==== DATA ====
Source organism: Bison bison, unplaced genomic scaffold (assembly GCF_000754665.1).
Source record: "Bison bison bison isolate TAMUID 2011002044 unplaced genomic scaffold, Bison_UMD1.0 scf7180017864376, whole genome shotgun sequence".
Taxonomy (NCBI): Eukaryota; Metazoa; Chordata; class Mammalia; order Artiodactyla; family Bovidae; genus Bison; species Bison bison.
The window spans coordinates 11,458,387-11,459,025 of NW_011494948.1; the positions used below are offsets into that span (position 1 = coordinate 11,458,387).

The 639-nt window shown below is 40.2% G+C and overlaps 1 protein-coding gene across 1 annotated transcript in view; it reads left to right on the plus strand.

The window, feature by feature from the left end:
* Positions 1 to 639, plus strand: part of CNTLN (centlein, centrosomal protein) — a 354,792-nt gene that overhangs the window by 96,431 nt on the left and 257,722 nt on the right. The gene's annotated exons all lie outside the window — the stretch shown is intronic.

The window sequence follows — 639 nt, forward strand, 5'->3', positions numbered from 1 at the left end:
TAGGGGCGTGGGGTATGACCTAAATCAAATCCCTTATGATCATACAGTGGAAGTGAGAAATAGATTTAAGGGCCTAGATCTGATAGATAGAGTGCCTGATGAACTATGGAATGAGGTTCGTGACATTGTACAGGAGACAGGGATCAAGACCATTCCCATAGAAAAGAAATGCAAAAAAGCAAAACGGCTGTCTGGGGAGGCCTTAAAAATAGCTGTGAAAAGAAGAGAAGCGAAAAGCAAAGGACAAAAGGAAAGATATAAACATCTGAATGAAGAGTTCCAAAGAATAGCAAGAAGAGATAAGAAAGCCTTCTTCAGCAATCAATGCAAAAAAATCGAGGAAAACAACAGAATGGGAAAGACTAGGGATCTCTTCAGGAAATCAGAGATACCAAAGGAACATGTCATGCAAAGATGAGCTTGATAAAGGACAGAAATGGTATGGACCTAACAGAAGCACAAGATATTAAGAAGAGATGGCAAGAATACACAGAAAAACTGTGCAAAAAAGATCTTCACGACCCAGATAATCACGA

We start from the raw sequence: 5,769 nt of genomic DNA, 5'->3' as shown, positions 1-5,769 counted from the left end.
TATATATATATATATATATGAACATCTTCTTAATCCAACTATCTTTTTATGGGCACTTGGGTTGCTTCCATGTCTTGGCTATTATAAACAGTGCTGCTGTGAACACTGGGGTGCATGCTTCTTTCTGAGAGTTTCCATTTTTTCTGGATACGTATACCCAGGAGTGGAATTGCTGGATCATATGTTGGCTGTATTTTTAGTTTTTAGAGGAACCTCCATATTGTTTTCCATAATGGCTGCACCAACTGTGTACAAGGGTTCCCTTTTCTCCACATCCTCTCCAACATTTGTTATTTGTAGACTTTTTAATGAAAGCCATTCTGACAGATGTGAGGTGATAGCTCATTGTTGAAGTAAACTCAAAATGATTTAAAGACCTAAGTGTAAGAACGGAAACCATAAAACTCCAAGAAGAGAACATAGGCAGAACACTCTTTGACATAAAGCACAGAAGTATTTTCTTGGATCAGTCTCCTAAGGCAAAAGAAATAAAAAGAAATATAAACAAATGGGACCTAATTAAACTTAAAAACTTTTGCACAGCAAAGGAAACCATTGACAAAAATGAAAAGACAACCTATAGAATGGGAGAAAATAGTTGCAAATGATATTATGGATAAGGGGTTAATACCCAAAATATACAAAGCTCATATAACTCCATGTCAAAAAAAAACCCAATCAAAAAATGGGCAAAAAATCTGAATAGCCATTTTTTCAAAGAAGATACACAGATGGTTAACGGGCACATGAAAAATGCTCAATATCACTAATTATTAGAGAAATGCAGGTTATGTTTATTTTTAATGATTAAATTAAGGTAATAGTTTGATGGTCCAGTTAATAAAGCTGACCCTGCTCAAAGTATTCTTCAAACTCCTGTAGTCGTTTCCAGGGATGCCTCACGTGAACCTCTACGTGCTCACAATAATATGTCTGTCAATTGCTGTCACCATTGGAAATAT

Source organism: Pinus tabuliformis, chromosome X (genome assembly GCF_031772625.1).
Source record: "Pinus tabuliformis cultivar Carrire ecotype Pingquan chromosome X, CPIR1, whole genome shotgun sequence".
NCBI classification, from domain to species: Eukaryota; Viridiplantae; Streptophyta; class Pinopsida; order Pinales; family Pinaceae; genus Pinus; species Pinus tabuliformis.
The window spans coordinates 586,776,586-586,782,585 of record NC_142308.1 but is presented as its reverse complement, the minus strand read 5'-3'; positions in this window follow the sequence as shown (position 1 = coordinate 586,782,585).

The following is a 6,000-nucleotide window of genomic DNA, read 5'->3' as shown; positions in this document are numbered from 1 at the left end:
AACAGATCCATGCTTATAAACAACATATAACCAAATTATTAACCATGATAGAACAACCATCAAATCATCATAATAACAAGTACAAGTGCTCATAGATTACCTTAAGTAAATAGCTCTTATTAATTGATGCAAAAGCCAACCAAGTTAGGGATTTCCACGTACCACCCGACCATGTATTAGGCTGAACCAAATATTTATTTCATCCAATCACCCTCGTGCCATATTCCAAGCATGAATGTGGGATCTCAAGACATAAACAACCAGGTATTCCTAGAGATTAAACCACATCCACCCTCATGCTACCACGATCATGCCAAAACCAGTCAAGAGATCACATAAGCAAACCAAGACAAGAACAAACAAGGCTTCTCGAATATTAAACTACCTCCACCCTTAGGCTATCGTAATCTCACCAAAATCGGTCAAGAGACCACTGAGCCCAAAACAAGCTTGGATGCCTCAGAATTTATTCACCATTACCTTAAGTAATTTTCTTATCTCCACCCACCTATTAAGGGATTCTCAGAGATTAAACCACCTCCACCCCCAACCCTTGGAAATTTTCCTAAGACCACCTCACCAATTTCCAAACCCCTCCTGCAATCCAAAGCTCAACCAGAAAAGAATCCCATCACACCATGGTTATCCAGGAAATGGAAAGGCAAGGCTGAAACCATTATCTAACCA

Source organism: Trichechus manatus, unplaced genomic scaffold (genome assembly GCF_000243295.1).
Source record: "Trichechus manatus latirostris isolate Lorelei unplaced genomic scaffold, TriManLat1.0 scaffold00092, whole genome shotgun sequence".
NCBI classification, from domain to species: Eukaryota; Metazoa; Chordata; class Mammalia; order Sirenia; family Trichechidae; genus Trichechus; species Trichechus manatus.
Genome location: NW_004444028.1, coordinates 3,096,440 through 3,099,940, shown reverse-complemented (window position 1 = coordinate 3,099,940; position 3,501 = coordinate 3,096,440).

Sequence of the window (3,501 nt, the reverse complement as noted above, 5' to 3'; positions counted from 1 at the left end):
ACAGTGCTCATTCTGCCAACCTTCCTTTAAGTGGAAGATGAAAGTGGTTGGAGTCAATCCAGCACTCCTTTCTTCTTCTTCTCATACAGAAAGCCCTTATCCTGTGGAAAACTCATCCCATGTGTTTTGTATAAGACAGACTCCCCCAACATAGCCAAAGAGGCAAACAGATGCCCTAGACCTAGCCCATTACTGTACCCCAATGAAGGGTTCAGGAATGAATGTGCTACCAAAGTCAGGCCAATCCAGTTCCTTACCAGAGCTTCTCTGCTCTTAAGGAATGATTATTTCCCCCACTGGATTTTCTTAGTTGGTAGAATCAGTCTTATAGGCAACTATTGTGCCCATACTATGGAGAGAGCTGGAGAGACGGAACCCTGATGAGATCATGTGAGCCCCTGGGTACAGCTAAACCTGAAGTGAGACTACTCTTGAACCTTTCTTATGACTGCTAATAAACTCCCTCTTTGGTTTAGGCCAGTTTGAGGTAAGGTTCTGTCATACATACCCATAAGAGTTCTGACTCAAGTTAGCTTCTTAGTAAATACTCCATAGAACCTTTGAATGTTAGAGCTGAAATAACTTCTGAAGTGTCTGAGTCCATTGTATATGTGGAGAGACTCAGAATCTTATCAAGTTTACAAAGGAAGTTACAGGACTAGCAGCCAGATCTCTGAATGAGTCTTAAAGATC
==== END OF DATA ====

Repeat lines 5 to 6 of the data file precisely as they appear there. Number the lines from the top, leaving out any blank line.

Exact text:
The 639-nt window shown below is 40.2% G+C and overlaps 1 protein-coding gene across 1 annotated transcript in view; it reads left to right on the plus strand.

The window, feature by feature from the left end: